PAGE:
points us to the news that President Obama has indicated that he's at least open to hearing bills that would help bailout the newspaper industry
because he's afraid of reporting becoming "all blogosphere":
"I am concerned that if the direction of the news is all blogosphere, all opinions, with no serious fact-checking, no serious attempts to put stories in context, that what you will end up getting is people shouting at each other across the void but not a lot of mutual understanding."
That seems like an odd way to characterize things. First, it seems odd to lump the medium in with a certain type of reporting. There are plenty of "real reporters" who do plenty of "serious fact-checking" within the blog world too. Blogs are just a publishing medium. Yes, because there's a lower barrier to entry, you do end up with a much larger absolute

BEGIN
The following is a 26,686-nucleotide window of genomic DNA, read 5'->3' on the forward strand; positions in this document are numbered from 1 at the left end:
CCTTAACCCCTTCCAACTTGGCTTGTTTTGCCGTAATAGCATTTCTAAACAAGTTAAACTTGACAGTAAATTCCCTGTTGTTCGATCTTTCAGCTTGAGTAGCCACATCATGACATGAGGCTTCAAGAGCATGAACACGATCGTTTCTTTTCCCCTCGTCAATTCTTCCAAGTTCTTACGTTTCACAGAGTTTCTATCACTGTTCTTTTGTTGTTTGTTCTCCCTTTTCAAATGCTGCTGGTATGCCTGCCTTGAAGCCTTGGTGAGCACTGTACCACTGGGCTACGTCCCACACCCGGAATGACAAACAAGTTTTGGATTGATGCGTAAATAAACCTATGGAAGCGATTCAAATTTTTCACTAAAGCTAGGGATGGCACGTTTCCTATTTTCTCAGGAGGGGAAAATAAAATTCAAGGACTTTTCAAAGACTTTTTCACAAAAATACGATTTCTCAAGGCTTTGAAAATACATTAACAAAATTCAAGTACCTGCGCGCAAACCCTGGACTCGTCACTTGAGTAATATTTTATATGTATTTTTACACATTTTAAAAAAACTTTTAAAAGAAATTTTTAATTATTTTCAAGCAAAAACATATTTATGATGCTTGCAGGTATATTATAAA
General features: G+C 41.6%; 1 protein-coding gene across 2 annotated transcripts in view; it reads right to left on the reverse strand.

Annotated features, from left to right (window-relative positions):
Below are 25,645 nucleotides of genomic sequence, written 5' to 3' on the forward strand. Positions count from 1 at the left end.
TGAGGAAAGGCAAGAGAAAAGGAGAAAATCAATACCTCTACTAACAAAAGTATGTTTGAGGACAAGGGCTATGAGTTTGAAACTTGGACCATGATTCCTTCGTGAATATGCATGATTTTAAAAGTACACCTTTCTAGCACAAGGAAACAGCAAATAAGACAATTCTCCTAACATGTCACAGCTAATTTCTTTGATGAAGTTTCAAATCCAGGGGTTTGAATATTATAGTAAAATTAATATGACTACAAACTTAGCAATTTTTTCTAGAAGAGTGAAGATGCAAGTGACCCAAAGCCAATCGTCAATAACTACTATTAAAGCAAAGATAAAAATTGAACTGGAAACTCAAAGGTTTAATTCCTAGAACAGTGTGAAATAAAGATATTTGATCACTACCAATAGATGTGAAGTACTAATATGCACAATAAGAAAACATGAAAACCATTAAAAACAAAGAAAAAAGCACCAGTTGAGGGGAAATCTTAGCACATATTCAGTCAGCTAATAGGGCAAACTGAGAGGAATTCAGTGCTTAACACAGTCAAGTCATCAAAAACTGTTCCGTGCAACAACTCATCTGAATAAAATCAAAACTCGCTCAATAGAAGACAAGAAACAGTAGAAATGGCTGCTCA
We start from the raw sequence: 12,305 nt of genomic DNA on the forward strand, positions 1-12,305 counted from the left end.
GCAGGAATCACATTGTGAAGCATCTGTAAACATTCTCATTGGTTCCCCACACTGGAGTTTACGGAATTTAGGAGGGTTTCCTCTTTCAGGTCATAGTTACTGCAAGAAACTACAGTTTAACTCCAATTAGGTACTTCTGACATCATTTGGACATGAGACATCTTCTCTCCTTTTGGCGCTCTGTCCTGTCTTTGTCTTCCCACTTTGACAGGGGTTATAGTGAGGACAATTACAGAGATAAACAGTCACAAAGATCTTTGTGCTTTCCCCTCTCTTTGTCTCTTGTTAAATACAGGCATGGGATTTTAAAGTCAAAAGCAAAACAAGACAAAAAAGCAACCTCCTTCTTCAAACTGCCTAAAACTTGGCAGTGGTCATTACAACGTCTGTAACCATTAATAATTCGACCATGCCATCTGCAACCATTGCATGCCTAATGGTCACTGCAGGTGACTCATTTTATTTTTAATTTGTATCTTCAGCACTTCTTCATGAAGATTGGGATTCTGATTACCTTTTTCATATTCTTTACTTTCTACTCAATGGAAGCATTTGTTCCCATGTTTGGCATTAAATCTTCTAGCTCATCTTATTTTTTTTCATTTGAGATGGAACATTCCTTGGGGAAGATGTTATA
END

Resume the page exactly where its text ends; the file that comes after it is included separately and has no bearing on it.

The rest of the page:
number of bloggers, many of whom are just giving opinion. But the idea that there aren't blogging reporters is pure folly. In fact, I'd argue that the serious blogs on certain subjects to a lot more to "put stories in context" than your average newspaper reporter, who writes up a quick take and moves on to the next big thing. Topic-specific blogs are often much more accurate, much more detailed, and much more willing to focus on context than newspaper reporting. So why rescue one bunch of reporters, just because they happen to print on paper?